Tao of Herbal Tea

Tea has been regarded for thousands of years in the East as a key to good health, happiness, and wisdom.

Researchers in the west, have discovered the many health benefits of different types of teas. The science is staggering: studies suggest that one cup of tea may contain up to five times more antioxidants than any fruit or vegetable.  Studies have confirmed that some teas may help prevent certain cancers, heart disease, diabetes, encourage weight loss, lower cholesterol and bring about mental alertness.  This is due to the unique antioxidants (which are polyphenol flavonoid compounds) that are abundant in tea.  Tea is also hydrating to the body (despite the caffeine) and increases bone density.

There doesn’t seem to be a downside to tea. It’s a great alternative to coffee with less caffeine.

We have added numerous herbs to our teas for their health benefits and the flavors they impart. First and foremost is lavender.  Lavender is known to calm digestive upsets and lessen indigestion and gas. It may also relieve symptoms of anxiety, restlessness and tension. Consuming lavender regularly may help to relieve moderate depression.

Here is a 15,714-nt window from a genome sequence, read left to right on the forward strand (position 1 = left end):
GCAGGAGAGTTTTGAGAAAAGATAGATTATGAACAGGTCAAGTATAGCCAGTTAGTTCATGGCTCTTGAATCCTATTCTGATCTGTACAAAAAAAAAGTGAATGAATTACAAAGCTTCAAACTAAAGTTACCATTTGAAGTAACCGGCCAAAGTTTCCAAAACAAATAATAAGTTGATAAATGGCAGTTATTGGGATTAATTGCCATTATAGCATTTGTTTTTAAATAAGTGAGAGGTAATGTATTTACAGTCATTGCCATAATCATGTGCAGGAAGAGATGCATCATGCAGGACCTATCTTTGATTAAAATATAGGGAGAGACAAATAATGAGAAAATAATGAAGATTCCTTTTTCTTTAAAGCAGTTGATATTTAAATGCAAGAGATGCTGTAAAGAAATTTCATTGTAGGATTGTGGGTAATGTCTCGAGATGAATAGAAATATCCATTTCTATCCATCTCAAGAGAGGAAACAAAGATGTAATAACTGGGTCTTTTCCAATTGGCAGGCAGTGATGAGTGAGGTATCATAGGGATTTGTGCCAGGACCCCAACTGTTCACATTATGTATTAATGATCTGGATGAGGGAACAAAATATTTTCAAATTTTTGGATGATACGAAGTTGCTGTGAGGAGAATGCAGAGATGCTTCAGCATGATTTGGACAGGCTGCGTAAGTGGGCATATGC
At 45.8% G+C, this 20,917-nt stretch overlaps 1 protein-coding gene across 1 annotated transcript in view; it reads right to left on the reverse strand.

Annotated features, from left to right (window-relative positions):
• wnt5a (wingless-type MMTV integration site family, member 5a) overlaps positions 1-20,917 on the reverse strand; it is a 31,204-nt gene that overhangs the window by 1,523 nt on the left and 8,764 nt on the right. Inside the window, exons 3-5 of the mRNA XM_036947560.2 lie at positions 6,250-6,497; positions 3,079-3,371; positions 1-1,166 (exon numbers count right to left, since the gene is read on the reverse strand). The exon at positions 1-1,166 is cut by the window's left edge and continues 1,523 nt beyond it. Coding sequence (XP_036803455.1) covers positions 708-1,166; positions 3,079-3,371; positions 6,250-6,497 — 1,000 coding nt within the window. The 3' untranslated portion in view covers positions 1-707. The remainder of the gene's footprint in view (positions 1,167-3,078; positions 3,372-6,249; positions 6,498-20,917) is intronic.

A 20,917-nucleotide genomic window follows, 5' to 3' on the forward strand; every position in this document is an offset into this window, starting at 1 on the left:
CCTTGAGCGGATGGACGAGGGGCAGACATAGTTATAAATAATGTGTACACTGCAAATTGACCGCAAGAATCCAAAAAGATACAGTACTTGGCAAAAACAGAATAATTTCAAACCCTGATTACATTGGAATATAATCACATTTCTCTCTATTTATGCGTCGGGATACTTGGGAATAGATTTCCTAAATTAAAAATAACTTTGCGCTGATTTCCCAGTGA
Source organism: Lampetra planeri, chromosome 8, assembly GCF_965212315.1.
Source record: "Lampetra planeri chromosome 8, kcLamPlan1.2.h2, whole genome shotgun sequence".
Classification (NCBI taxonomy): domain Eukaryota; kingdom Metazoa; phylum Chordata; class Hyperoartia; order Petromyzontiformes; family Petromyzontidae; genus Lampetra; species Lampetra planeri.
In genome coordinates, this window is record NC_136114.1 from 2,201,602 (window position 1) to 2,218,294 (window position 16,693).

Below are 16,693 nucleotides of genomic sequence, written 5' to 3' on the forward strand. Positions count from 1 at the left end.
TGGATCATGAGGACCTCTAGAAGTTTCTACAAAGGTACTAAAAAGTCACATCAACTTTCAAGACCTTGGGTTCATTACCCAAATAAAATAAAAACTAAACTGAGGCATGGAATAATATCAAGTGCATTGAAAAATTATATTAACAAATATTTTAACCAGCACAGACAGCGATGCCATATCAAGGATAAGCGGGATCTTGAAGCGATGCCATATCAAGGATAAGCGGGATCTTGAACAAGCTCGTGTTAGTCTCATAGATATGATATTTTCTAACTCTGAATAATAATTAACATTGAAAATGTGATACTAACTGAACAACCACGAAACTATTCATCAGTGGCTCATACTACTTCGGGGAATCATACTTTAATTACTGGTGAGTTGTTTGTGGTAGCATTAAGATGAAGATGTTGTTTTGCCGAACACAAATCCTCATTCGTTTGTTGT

A cup of tea solves everything!

TEA TYPES:

  • Green Tea: made with steamed tea leaves. It has the highest concentration of the most potent flavonoids known as ECGC.
  • Black Tea: made with fermented tea leaves, it has the highest caffeine content, but still beneficial.
  • White Tea: uncured and unfermented with the lowest caffeine.
  • If a “Tea” does not contain the plant Camellia Sinensis it is technically not tea but an “infusion.”  However, like our Lavender & Chamomile or Fruit Fusion “teas” they still have amazing health benefits due to their herbal content.

BREWING/STEEPING TEA:

The lighter the tea color, the cooler the water should be:
White: 155° That’s way off of boiling temp, which is 212°. Let the water rest for three minutes before you pour.
Green: 165° After boiling, let the water rest for 2 minutes before pouring.
Black/Herbal: 212° No resting.
Steeping Time – While each tea has a specific steeping time, the three- to five-minute range is a safe guideline for all of them.

Do you want an adventure now or shall we have tea first?

-Peter Pan